Food Photography: Ice Cream

||, Tips & Tricks|Food Photography: Ice Cream

Food Photography: Ice Cream

By |2018-07-12T19:32:54+00:00June 30th, 2010|Categories: Photography, Tips & Tricks|Tags: |28 Comments

Canon 7D, Canon 50mm ƒ/1.4 lens, 1/250 sec at ƒ/2.8, ISO 100

Last week I did my first “ice cream” photo shoot. Everything you see in the above photo is edible, however it’s not real ice cream (just a LOT of sugar with a cherry on top). I used a recipe found in the “Food Styling for Photographers” book. It’s basically just a tub of cherry frosting with powdered sugar mixed together in a mixer. If you’re interested in creating photos like these I would highly recommend that book … there are a lot of other great tips for styling ice cream and other types of food as well.

After I got the “ice cream” mixed and placed in the bowl I used a can of “Pillsbury Easy Frost” to top the ice cream and look like whipped cream (this way it didn’t melt or ooze down the side of the frosting before I was done with the shoot). I also stuck a toothpick into the bottom of the cherry so it would stay in place and not topple over.

I’m really happy how this one turned out and plan on shooting different flavors down the road.

About the Author:

Nicole S. Young is a professional photographer and published author whose love of photography and teaching has grown into an online business where she creates training materials and resources for other photographers. Nicole is best known for her books on food photography, but is widely versed in a variety of photographic genres, including landscape, travel, lifestyle, and even underwater photography. You can learn more about Nicole's work on her website,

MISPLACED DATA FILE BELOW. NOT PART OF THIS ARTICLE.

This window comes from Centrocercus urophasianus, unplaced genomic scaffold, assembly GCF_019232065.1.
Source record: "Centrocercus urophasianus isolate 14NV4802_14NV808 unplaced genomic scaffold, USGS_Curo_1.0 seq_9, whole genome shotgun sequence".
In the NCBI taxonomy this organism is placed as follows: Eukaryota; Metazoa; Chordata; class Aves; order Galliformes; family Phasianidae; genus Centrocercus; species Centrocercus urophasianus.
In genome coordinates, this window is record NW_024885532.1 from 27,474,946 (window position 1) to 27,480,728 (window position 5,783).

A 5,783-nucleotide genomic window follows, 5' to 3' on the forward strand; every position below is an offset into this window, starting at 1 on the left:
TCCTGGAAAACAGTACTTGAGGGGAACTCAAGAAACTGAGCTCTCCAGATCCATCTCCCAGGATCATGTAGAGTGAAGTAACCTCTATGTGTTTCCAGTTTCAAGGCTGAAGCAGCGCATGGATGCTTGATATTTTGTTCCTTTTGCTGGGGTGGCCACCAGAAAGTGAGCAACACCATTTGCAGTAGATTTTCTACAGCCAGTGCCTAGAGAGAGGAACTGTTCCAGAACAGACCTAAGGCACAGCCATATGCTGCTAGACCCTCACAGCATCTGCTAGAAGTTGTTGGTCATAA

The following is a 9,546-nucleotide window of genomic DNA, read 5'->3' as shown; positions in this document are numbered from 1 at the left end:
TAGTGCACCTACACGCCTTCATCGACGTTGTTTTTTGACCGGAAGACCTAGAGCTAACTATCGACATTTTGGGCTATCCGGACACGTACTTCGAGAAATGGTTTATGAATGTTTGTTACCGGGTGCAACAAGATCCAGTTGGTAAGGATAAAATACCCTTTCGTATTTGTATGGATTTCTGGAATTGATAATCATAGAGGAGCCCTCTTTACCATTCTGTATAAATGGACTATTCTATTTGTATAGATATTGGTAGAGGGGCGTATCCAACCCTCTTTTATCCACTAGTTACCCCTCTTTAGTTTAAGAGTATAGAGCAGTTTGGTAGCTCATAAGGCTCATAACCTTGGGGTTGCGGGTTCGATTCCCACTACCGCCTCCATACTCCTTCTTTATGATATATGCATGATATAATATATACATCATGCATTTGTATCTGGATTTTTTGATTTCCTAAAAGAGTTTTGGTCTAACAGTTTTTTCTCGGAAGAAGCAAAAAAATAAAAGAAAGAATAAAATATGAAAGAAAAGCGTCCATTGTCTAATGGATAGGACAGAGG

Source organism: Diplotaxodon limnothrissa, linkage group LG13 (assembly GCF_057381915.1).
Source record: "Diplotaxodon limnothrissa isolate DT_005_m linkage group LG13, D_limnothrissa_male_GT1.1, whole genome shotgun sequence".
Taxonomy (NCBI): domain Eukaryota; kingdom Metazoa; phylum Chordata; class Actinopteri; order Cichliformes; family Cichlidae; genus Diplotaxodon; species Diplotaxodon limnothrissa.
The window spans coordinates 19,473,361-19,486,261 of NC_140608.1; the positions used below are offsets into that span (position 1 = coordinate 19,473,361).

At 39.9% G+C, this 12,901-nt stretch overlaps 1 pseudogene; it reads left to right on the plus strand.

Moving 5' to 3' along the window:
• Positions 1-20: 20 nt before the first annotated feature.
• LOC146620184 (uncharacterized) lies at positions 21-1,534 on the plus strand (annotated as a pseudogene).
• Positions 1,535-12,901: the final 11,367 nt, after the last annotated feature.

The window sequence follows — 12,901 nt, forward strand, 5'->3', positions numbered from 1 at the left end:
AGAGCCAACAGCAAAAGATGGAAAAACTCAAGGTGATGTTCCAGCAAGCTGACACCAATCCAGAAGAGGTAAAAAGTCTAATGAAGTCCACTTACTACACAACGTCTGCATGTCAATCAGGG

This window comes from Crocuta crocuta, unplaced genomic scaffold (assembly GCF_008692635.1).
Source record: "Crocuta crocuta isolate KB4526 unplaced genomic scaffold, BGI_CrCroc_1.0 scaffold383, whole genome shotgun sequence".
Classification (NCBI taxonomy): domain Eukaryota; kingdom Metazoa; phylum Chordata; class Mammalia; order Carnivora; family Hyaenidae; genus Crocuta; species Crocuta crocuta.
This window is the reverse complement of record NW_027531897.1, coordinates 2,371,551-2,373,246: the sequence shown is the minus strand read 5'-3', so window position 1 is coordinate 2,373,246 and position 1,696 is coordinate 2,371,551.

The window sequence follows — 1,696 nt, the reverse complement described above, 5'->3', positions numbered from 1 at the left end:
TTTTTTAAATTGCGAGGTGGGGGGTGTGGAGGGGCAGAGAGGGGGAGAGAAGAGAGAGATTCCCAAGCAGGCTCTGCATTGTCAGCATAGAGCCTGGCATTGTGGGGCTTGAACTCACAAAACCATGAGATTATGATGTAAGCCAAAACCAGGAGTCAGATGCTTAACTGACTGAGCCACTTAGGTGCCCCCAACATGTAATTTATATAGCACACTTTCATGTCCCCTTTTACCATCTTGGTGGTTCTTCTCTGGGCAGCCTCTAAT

1. Mike Frye June 30, 2010 at 7:04 pm - Reply

    Ice cream or not that looks mighty tasty Nicole! You continue to amaze me with your food photos. Excellent work!


  2. […] This post was mentioned on Twitter by Nicole S. Young. Nicole S. Young said: New post at – "Food Photography: Ice Cream" […]

  3. Brekke Felt June 30, 2010 at 7:49 pm - Reply

    I got that book a couple months ago and love it! I can’t wait to try the ice cream. Yours looks great!

  4. Shane Thompson June 30, 2010 at 7:50 pm - Reply

    That is so cool (no pun intended)! I definately need to check that book out.

  5. Ryan June 30, 2010 at 8:31 pm - Reply

    Wow! That’s looks amazingly real. Great job. Go for chocolate next time :-) Your creativity is inspiring.

  6. Danny June 30, 2010 at 10:28 pm - Reply

    Nicole, you sure fooled me! I still think it is real even though you said exactly what it is. This is a masterpiece from a genius! Keep up the great work and the great blog. Thanks for sharing.